I was dating a guy for about year when he told me he didn’t want to have sex with me anymore, but wouldn’t give me a concrete answer as to why. A few months later I found out he had read my journal (ugh) where I was comparing sex with him to sex with my previous partners.
Obviously his feelings are hurt and now I don’t know how to talk to him about it because I am just as upset about my invasion of privacy. Do you think it’s worth it to try to explain the things I wrote?
I’ve got a lot of questions (as I’m sure you do, too).
One: How long has it been since this happened? If it’s been under six months, it might be fair game to re-engage if that’s what you decide to do. If it’s been more than that, let old wounds heal sans the salt (“Baby, you’re not WORSE at sex than her — you’re just DIFFERENT”). There are just so many potential landmines to accidentally step on in that conversation and it might end up doing more damage than repair.
Two: What are your theoretical goals for re-engaging in this conversation? Do you want to really let him know how pissed you are that he read your journal? (Fair — I’d be really upset, too). Do you want to ask him to take some steps towards reconciliation like apologizing for the violation of privacy? Do you feel guilty for having (clearly unpopular with him) thoughts about your sex life? Do you want to apologize for hurting his feelings?
Three: Was he always untrusting of you? Did he believe that he had reason to snoop in your journal? What was he looking for, do you think? Or was he just snooping because that’s just … what he does? Like oh, it was on the stack of magazines by the toilet so I thought I’d just flip through and see what’s going on in the deep recesses of your mind? I mean, is that someone that you really want to be in a relationship with, or might this be a blessing in a prettttty thinly veiled disguise?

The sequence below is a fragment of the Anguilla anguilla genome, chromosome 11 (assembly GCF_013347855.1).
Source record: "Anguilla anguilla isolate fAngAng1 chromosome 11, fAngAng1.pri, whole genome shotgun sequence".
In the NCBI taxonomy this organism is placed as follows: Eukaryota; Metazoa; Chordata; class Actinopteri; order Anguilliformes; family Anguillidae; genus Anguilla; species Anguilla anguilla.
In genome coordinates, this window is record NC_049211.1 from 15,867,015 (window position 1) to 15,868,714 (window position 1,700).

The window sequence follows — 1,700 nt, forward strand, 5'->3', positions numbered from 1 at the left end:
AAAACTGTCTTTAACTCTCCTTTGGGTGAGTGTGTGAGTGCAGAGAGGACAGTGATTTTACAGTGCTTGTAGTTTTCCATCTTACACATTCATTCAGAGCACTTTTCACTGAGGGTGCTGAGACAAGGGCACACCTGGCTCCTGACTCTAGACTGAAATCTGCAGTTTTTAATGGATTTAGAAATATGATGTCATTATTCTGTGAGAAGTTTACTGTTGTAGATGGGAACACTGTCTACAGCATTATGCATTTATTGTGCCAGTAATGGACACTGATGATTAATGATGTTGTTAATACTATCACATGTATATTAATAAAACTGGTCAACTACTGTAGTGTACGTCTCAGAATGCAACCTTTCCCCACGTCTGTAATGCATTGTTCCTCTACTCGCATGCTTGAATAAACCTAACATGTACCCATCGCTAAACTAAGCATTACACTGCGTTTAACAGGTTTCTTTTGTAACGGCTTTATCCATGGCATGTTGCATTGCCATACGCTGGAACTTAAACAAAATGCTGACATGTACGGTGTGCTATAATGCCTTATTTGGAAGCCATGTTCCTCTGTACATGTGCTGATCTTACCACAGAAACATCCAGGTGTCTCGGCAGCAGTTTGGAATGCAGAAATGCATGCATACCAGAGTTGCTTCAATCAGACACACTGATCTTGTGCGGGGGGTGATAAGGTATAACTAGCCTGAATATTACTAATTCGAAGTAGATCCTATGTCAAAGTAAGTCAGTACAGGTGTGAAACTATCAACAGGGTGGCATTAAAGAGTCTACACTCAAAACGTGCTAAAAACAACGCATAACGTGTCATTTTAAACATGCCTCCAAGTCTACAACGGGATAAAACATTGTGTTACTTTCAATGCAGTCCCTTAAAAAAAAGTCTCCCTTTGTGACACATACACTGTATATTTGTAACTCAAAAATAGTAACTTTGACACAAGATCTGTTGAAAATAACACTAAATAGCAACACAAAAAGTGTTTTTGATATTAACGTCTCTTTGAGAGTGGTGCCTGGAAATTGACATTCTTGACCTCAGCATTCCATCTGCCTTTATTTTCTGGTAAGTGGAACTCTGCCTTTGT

Questions aside, my general thoughts on this is that we’re comparing apples and oranges here. The apple is that you wrote your personal thoughts down in a private place that you thought was protected by the assumed trust and boundaries in your relationship. And he broke that trust and blew through those boundaries (I mean does “Don’t read my journal” really need to be an overtly stated relationship rule?).
No one is entitled to know all of your innermost thoughts and feelings except for you. And I guarantee you that you’re not the first person in a relationship to have comparative thoughts about the evolution of your sex life and sexual partners.
For most people, a journal is a place where you are working something out before integrating it into your life, sharing it with another person, or taking action. It’s a work-in-progress meant to be personal before the (sometimes roughly) finished product is revealed.
You didn’t intend to share these (maybe messy) thoughts and feelings with him. You didn’t Tweet them. You didn’t use those thoughts against him. And you didn’t feel as though they were relevant to share. Seems within bounds to me.
And now the orange. This person who you’ve been dating for not a small amount of time thought it was okay to read your private journal. And then keep that relevant secret from you. And then took direct action in regards to your relationship without filling you in about why, even after it sounds like you repeatedly asked him to help you understand.
Do people do sloppy relational things when their feelings are hurt? They sure do. But reading your journal seems like a spontaneous violation that’s more about him than about you. So, do I think it’s worth it to explain yourself to him? I’m gonna go with no.
Yana Tallon-Hicks is a relationship therapist, sex educator, and writer living in the Pioneer Valley. You can find her work and her professional contact information on her website, yanatallonhicks.com.